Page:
Stephen was quick to point out that Faizal, who is from Kelantan, was not given an automatic spot in the competition because he was Malaysian. He had to go through the qualifying process just like everyone else, and he made it completely on merit.

"Faizal is one of the boys who really surprised us all in the competition," said Fox. "He was one of the outsiders. Malaysian Muay Thai has become very strong in the last couple of years, but not in that weight division. Faizal was really one of the boys whom everyone thought would not last long. But he trained very hard, and prepared very well. He will do Malaysia proud."

For Faizal who will be turning 22 next month, Muay Thai has been more than career. It has provided him and his family a chance for a better life.

"Muay Thai changed my life. It has given me a lot of discipline, and the prize money I've made has helped me to look after my parents and pay for my siblings' education," said Faizal, who has 11 siblings.

Those are the kind of stories and values that Fox hopes people will take away from watching The Challenger, even more than the action.

"It's more than just kicking and punching. It is a sport with really deep traditions, respect and honour, and people are going to fall in love with it," he said.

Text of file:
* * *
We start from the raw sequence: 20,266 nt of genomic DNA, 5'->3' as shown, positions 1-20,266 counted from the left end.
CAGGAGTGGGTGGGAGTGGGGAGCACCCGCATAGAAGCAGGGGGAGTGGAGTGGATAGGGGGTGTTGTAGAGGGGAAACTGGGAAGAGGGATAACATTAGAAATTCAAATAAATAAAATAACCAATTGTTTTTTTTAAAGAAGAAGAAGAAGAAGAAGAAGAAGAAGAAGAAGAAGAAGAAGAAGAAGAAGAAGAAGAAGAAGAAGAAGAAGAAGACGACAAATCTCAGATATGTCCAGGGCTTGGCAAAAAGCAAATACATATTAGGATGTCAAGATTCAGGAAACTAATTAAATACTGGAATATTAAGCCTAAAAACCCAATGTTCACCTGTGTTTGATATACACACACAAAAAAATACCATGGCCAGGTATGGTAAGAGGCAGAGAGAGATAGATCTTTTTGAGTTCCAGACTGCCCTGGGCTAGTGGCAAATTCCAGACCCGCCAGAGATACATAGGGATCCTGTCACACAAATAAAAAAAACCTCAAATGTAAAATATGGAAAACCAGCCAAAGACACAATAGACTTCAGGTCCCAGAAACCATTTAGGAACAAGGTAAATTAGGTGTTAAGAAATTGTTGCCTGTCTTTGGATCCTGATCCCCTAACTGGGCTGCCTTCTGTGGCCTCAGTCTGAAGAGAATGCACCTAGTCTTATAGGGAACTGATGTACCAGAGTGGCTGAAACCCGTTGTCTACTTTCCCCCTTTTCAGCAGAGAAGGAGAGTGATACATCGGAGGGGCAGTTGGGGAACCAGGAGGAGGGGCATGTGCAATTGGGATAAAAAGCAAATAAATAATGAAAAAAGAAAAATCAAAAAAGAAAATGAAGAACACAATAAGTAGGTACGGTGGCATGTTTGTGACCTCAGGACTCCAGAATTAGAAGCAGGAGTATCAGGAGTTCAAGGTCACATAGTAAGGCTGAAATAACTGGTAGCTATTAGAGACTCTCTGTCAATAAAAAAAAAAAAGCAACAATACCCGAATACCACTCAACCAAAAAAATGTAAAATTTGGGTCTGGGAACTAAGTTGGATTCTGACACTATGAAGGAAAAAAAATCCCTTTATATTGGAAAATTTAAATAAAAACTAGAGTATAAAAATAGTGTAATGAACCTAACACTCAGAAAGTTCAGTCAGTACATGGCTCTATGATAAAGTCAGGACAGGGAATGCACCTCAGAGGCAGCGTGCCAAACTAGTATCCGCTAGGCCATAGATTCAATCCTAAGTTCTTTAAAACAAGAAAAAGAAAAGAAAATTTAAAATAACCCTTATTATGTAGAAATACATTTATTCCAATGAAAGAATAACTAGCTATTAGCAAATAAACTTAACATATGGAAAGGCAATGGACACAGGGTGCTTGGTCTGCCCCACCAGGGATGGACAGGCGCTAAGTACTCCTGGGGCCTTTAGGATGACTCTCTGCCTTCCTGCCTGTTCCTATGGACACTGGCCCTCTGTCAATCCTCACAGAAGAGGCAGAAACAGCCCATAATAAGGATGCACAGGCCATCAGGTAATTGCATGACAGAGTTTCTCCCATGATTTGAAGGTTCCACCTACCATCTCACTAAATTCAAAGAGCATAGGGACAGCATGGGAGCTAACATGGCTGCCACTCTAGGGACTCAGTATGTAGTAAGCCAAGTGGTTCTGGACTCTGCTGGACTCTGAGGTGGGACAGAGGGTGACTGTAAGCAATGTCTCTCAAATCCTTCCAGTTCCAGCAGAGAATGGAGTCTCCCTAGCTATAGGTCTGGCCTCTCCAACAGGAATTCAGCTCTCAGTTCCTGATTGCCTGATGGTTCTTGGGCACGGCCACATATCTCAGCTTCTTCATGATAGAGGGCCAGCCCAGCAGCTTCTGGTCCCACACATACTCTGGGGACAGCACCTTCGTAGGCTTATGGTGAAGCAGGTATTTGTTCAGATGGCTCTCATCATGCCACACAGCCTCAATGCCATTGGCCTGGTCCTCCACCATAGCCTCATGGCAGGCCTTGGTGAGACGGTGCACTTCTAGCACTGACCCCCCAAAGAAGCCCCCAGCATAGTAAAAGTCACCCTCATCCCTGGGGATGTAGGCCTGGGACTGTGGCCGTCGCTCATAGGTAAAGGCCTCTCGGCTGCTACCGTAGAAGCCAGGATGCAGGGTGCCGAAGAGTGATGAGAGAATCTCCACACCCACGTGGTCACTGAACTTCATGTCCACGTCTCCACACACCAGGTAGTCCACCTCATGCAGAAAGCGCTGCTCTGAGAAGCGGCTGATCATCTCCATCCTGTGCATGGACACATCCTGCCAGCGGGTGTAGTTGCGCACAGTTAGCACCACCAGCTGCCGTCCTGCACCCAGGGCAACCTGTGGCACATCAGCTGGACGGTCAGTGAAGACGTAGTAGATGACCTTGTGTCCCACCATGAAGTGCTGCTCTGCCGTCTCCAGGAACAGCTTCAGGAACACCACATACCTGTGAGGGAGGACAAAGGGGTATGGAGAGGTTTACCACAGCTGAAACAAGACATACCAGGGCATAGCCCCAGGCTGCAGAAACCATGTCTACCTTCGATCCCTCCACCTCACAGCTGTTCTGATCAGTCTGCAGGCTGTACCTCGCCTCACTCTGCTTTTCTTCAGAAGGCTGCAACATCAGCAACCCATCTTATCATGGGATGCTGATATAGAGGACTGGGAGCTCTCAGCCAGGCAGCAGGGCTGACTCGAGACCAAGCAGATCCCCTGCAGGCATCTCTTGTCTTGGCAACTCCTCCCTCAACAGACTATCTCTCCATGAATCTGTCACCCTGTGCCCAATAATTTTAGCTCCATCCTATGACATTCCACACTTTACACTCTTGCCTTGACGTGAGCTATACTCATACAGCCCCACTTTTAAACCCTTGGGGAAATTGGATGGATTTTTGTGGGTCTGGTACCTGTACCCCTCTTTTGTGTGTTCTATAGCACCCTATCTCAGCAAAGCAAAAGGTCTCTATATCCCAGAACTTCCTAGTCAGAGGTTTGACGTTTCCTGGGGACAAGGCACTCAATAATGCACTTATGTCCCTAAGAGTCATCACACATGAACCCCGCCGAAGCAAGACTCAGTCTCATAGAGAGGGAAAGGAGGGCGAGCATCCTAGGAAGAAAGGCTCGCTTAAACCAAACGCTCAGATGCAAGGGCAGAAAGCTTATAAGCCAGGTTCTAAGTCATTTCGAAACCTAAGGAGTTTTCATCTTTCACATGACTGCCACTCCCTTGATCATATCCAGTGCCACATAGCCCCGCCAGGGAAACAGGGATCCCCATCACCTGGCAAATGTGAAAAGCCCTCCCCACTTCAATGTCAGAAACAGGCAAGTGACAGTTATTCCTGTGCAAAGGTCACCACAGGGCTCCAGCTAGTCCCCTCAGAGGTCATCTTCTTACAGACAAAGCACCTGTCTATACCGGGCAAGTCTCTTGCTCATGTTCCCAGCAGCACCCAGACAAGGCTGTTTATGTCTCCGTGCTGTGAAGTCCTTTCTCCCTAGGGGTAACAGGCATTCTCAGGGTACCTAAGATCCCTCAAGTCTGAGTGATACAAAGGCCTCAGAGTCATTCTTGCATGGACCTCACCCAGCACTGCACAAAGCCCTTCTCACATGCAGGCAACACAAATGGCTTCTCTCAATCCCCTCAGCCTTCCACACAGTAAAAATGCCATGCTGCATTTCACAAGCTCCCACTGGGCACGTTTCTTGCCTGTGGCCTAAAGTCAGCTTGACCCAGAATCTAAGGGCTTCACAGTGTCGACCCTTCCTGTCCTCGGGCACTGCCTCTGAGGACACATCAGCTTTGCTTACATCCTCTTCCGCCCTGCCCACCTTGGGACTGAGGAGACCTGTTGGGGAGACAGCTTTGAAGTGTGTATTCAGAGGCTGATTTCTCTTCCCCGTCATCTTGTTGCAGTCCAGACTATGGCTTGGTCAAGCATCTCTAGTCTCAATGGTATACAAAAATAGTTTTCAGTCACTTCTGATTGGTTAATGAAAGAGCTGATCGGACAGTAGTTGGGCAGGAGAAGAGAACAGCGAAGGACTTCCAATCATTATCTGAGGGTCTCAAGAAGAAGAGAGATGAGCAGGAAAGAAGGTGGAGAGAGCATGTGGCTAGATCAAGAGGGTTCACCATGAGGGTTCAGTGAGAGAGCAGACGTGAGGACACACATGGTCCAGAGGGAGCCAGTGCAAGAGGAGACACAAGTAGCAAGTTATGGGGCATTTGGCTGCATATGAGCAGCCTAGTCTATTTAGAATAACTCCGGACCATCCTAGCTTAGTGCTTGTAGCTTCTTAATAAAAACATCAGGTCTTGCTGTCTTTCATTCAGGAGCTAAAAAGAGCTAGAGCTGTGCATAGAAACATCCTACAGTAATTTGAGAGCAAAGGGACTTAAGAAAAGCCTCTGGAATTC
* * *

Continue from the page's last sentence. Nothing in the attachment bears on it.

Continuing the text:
The Challenger Muay Thai premieres today at 10pm on AXN (Astro Channel 701 or 721 for HD).

Kredit: www.thestar.com.my

The Star Online: World Updates

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The Star Online: World Updates

Body odour? Gene disorder may be the culprit

Posted: 14 Sep 2011 09:08 PM PDT

NEW YORK (Reuters) - For some people with troublesome, unexplained body odour, an uncommon genetic disorder once known as "fish-odour syndrome" may be to blame, according to a study.

The condition, known clinically as trimethylaminuria, is caused by emitting excessive amounts of the compound trimethylamine (TMA). TMA is produced when people digest foods rich in a substance called choline -- including saltwater fish, eggs, liver and certain legumes, such as soy and kidney beans.

An athlete stretches in front of Recreio dos Bandeirantes beach before the Rio de Janeiro International Marathon in Rio de Janeiro July 17, 2011. (REUTERS/Ana Carolina Fernandes/Files)

"Individuals with the metabolic disorder trimethylaminuria may sporadically produce malodours despite good hygiene," wrote study leader Paul Wise, at Monell Chemical Senses Centre in Philadelphia, in the American Journal of Medicine.